• Richard

      You only “hand over” the country to such folk if people vote for them. Vote for someone else instead. And how is Farage worse than Junker for whom you can’t vote and never will?

  • Richard Proud

    I see that a French/English group `Operation Croissant` has been stopped from handing out Croissants at Kings Cross due to an old electoral law banning the corrupting practice of `Treating`, re. your article `Treating Jack Straw differently` 10th April 2015. Another example of one law for them and another for us.

  • Colin Valley

    In a world of complex and multi-interdependent relationships, who amongst us really believes leaving the EU will harm anyone more than the privileged elite class? This is why we must vote to leave the EU and kickstart something. We’re better than this and deserve better than this. Or are we going to let the Sir Philip Greens and tax haven Tinas with their botox and boat tans walk away with the pensions of 11,000 BHS workers?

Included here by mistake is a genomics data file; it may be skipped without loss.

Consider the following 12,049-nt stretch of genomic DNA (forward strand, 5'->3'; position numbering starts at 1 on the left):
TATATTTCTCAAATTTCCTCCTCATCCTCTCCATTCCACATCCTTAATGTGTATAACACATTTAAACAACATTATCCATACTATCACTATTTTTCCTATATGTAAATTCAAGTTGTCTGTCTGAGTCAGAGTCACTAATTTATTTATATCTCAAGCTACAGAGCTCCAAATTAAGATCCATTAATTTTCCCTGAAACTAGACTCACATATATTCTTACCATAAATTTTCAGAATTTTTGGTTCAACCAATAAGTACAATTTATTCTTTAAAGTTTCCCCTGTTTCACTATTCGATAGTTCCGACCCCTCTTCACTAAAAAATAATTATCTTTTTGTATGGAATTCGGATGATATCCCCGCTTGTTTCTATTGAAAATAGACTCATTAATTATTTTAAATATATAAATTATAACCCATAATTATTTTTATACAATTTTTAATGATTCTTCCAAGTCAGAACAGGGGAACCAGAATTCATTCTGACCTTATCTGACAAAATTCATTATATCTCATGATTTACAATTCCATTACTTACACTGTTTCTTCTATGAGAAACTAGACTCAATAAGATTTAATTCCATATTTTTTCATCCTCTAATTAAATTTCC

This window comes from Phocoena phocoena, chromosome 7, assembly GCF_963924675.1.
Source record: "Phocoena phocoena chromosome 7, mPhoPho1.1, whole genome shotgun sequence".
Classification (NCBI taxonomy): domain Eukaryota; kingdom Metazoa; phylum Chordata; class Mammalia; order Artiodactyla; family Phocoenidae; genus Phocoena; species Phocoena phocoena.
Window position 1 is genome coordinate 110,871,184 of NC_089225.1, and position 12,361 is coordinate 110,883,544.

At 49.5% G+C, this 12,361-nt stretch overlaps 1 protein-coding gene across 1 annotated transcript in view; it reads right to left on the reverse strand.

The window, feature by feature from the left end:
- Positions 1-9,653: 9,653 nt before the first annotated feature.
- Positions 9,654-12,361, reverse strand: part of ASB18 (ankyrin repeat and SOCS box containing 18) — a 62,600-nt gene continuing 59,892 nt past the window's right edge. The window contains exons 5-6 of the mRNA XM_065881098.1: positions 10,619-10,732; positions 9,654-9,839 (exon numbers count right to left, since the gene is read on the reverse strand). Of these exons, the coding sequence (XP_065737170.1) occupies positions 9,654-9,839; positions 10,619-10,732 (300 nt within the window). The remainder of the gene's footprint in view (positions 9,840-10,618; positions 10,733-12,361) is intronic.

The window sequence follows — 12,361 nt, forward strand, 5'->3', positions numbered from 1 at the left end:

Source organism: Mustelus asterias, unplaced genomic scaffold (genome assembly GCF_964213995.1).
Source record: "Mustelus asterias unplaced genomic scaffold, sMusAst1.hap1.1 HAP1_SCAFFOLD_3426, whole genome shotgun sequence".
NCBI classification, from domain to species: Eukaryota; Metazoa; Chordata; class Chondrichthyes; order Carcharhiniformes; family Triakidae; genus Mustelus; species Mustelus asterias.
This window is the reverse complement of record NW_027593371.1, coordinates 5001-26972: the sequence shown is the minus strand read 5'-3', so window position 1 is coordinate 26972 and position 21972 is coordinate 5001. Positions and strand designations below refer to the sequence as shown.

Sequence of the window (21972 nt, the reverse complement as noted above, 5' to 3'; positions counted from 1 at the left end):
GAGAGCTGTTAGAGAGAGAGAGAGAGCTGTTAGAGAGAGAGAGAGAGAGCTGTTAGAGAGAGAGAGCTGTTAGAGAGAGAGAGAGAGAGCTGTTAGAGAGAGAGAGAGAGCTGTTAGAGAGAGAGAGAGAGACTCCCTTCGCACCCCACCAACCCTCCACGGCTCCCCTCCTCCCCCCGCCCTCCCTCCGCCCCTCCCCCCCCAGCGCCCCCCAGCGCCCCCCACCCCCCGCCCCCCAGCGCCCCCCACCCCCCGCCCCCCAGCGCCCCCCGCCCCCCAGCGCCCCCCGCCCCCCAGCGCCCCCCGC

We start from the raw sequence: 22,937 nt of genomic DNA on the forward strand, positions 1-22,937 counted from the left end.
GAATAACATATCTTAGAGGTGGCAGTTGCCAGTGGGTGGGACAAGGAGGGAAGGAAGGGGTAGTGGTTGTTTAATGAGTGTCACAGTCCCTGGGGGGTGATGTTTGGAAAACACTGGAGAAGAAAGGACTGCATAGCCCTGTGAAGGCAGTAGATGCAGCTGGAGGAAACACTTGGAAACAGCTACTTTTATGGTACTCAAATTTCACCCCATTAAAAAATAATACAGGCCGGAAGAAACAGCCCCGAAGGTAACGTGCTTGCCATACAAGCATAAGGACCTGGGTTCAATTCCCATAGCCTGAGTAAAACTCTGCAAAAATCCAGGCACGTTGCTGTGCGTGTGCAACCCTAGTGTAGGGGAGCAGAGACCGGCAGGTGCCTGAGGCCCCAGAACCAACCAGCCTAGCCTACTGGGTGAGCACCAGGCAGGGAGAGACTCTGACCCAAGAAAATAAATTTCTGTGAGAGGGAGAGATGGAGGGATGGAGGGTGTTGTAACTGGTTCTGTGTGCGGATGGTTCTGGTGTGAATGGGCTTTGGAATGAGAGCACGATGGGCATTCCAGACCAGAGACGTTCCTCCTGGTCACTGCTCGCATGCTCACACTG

“Oxfam reckons the global rich have $7.6 trillion stashed out of reach of government taxation. Who out there believes that these people will surrender their wealth in obedience to a democratic mandate? Before the Syriza debacle, there may have been some excuse for thinking it possible. Not any more.”

    So what are we going to do? And are the privileged elites best placed to forge fresh, adult global relations or academics and trade unionists? As they have and shall continue to.

  • Simon

    oh la la craig. Life’s complicated when you have to decide which forum for your issues before debating the issues. A big current in Europe has been diplomats and functionaries from outside the metropole in their home countries, with whom you have much in common. At the outset, their rise corrected an imbalance, and their were obvious problems with the preponderance of national governments that they were able to fix, that they built their authority addressing, that national governments were often happy to have off their plates. That Europe, largely inspired by France, is finished. Germany, now united, now that we all owe them tons of money, is not going back to it’s docile ways, and the German vision is much crueller than the French one. But mostly, Europe will never be democratic because there’s no European people. With the people outta the picture, producers and financiers are free to help themselves, and they are.